My mission as a manager is to help them get past that. And to do that, I must give them opportunities for communication, for projecting their influence outward. And I must teach them that visibility is a good thing.
That Spotlight Burns!
Because most of us are introverts, visibility is anathema. “I don’t want to have to promote myself,” I often hear engineers say. “My accomplishments should stand on their own.” Self-promotion feels icky. This is the exact reverse of the Cynical Career Path. You want to do all of the hard work, and expect the credit to come on its own.
At least, most of the time. If you have a great manager they’ll watch out to make sure you get the credit you deserve. But just be aware, you’re making them do your work for you. You’re placing your career entirely in their hands, making yourself wholly dependent on their goodwill. Why would you freely give someone that much power over you?
One common issue with new engineers is the fear of looking stupid in front of their colleagues. I’ll write a post about that later, but for now just take my word that people don’t think you’re stupid for being wrong. People think you’re stupid only when you persist in being wrong in the face of facts. (Know any politicians like that?)
Don’t let fear hold you back. Don’t let your inner introvert hold you back. Sooner or later you’re going to want to advance past SDE II to Senior and beyond, and to do that you’re going to have to come out of your shell. Might as well do it now.
So how do we fix this?
As it happens, getting away from the Effort/Impact Edge is quite simple, and it involves exactly what I’d already talked about: passion for what you’re doing, and passion for evangelizing it. Let’s take a couple examples and work through how they can turn from invisible to visible:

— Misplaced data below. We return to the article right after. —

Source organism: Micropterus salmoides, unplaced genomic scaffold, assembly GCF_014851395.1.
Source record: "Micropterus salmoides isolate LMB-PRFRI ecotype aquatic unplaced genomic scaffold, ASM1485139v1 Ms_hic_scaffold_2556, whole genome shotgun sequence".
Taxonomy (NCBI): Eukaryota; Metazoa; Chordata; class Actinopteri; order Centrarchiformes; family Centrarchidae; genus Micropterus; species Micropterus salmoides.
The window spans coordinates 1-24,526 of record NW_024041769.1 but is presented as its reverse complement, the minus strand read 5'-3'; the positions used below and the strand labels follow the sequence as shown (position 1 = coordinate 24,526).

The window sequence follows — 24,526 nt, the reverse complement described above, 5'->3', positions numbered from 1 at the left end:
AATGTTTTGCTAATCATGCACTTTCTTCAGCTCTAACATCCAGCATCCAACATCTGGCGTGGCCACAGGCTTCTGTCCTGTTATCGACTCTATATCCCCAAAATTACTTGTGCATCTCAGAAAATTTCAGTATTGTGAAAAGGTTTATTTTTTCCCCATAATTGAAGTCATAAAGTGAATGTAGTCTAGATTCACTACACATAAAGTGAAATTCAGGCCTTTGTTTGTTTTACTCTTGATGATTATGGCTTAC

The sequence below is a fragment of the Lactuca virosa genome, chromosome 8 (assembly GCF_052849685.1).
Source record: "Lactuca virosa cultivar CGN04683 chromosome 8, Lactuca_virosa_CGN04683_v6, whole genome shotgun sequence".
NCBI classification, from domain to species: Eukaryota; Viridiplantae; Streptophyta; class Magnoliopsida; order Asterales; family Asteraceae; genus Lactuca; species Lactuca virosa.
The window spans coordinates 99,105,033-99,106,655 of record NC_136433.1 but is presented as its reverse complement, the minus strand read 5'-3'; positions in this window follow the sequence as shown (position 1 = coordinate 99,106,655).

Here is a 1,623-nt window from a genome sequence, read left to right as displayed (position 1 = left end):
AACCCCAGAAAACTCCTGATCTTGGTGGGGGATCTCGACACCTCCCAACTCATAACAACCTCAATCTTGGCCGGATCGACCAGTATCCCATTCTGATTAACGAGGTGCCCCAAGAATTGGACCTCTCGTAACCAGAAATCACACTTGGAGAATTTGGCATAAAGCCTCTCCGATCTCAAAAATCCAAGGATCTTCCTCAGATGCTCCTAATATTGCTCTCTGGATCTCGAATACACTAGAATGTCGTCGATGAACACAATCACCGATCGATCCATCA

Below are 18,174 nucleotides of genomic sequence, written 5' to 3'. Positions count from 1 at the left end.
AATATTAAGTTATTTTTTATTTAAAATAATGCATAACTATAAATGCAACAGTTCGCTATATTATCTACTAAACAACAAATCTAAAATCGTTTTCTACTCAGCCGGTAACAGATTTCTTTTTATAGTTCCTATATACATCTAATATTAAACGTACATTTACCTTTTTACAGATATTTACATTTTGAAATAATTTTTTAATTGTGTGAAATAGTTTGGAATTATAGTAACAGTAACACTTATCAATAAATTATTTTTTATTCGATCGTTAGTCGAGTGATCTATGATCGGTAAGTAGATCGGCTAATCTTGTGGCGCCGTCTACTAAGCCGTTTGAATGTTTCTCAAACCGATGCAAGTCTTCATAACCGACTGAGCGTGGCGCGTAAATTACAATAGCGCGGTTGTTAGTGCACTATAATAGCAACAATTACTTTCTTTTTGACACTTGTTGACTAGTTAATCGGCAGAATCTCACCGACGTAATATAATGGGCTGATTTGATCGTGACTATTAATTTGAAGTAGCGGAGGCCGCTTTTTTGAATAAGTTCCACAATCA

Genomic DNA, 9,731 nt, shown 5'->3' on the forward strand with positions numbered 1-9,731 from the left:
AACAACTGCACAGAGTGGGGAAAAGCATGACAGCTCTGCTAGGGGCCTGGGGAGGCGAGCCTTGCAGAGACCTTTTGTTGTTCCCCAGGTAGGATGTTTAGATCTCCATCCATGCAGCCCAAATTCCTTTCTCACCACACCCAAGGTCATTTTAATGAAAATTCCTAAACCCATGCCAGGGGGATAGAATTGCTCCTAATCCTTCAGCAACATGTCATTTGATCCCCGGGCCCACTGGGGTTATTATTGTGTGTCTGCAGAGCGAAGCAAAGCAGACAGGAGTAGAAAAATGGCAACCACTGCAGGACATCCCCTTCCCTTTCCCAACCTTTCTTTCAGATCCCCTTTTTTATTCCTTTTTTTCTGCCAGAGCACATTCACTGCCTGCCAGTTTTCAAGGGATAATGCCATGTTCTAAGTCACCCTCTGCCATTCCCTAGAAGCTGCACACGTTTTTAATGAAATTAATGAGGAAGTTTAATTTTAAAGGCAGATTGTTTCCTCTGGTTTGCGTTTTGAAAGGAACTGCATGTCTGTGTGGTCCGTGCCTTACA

Situation 1: The Midnight Bug (Impact-first)
You wake up in the middle of the night to an urgent call from your manager. There’s been a critical outage of a dependency service, and the company site is down. As you’re the company’s deployment expert, you’re asked to throw on your bathrobe and go fix it.
You dig into the issue, and figure out the problem is due to a regression introduced in yesterday’s ring promotion. It had actually shown up in the test ring, but the squad involved didn’t get to it in time, and the regression went to production. You spend the next two hours reverting the changes and rebooting the service, and by 3am the site is back up. You go back to sleep, and come to work the next day feeling like you’d been beaten up. Your manager gives you an appreciative nod, but other than that, the matter is closed.
The team is unaware that anything untoward happened. A company-wide email is sent To-All by the CTO asking squads to be more careful in the future. The email is, naturally, ignored. A month later, the same issue happens again.
At next annual review, your manager mentions the incident in passing, but doesn’t give you the promotion you were expecting — budget concerns.